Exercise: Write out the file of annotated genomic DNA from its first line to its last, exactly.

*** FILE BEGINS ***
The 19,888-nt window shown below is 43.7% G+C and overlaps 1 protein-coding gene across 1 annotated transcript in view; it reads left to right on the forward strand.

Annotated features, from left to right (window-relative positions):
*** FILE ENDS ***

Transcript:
The 19,888-nt window shown below is 43.7% G+C and overlaps 1 protein-coding gene across 1 annotated transcript in view; it reads left to right on the forward strand.

Annotated features, from left to right (window-relative positions):